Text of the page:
Kathmandu is that invokes thoughts of exotic Buddhist and Hindu monasteries, surrounded by snow covered mountains. To me its a city of memories. During my family’s Buddhist pilgrimage in 1992 we spent a least a month in the city; visiting monasteries and traveling about the busy narrow roads. As a boy I clearly remember circum-ambulating the Buddhist Stupa in Boudha, eating Tibetan dumplings (Mo Mo), and playing with my brother in the courtyard of the small guest house we frequented. At 8 years old, Nepal was so different from the other foreign countries I had visited and was shocked to see beggars with leprosy sleeping on the streets, and little children without parents looking through trash for food. At the time, in America, my school friends were talking about BMX bikes and baseball, and here I was on the other side of the world looking into the eyes of children my age who would spend the rest of their lives living on the streets.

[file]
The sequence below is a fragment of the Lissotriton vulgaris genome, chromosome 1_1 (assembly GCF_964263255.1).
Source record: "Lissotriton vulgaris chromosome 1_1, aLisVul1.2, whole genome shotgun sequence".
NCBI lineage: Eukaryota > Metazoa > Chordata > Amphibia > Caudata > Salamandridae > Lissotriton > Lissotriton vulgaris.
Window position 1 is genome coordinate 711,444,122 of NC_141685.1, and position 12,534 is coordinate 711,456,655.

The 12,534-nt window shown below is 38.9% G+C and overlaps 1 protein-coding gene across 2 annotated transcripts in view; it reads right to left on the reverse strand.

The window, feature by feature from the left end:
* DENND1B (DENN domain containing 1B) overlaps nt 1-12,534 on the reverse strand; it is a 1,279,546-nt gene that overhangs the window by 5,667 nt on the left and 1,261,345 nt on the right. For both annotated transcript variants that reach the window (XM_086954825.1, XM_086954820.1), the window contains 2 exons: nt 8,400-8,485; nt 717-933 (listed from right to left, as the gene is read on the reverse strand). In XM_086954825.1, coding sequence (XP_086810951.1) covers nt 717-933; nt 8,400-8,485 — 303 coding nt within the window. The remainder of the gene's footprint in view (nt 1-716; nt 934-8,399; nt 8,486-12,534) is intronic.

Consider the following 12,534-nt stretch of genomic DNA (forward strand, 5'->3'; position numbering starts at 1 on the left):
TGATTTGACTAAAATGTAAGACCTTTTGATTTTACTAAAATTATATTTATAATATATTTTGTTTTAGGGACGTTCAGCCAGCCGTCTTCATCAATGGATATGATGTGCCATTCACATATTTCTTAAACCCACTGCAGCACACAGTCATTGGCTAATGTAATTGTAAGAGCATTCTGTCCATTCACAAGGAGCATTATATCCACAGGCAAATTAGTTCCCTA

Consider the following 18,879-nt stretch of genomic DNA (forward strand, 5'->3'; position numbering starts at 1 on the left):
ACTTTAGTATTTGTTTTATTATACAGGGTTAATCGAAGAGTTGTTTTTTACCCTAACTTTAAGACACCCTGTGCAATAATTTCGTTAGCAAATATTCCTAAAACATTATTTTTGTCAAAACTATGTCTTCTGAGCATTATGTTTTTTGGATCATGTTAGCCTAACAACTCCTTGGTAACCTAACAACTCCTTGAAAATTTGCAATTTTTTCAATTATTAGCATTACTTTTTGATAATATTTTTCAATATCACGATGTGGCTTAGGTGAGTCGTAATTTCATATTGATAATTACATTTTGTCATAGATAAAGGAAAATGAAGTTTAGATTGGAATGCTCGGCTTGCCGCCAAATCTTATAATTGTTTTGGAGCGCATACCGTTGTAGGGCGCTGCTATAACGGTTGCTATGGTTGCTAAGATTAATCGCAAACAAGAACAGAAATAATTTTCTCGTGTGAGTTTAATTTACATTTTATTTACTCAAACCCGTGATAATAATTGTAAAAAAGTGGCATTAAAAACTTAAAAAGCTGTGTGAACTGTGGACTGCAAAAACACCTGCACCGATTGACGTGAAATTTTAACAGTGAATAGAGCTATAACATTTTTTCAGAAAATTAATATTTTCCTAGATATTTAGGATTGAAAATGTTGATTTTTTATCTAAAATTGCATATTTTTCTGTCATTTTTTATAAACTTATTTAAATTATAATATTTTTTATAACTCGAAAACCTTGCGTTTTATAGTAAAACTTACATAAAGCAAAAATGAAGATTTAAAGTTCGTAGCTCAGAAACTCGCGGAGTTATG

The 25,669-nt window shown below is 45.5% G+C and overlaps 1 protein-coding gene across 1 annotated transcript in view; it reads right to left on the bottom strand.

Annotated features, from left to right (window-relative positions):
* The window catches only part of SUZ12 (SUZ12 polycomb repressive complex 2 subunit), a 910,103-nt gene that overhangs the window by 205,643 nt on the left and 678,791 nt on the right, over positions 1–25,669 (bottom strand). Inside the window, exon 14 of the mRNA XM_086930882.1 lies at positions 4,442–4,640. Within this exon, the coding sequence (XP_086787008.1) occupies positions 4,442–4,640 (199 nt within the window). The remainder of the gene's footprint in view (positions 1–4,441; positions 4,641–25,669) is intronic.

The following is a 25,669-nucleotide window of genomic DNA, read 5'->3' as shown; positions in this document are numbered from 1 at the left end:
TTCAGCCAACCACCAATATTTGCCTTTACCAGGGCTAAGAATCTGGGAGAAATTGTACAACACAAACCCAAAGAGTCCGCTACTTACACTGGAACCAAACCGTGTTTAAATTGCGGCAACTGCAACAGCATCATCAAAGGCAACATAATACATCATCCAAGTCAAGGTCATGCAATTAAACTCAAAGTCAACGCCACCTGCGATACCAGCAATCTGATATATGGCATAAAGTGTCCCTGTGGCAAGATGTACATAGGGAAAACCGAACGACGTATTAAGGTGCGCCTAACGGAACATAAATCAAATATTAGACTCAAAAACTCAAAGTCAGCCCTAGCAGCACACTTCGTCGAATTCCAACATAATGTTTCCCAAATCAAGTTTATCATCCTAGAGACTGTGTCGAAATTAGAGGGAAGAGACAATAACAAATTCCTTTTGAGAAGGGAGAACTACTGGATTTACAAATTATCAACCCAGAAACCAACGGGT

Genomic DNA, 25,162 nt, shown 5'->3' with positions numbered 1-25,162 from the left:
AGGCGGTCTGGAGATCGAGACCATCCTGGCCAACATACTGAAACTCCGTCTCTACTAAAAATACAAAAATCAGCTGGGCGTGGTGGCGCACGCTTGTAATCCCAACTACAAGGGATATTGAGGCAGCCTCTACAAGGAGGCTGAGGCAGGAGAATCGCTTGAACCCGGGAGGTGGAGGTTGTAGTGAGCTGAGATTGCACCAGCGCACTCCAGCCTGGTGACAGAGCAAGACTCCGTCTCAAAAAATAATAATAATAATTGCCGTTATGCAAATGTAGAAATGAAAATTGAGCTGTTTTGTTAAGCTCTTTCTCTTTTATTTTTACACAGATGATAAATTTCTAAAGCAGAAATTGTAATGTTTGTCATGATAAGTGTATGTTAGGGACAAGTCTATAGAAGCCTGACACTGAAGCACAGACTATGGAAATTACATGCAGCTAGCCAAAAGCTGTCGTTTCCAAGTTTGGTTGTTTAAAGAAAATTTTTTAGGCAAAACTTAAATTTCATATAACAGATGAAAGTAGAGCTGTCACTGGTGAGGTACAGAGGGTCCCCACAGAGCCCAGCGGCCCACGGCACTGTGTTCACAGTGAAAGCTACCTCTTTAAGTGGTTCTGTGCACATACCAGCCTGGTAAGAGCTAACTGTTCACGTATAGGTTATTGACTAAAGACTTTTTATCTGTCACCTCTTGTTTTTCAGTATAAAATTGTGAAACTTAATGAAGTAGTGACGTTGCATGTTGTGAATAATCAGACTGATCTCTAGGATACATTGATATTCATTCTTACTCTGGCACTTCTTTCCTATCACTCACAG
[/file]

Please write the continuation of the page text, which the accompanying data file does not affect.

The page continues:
The city seems to have changed very little in the last 25 years. Roads are still in extremely poor condition and power outages occur daily throughout. Looking down at Kathmandu from the mountains above the city looks as if it were on fire. The whole valley which makes up the city and its districts was covered in a cloud of thick smoke from vehicle exhaust and burning trash. Upon arrival I descended into what seemed like a wasteland and slowly navigated my way through a muddy dirt track filled with pot holes and trucks carrying loads of gravel. Soon I progressed into a more downtown area and found myself in a large market full of goats. Almost as if this were some sort of petting zoo, people were moving all about inspecting the bellies and backs of these four legged creatures and leading them around on rope leashes. Buses and cars drove passed with goats tied to their roof, I even saw a lady holding a goat on her lap as she squeezed on to the back of a moped.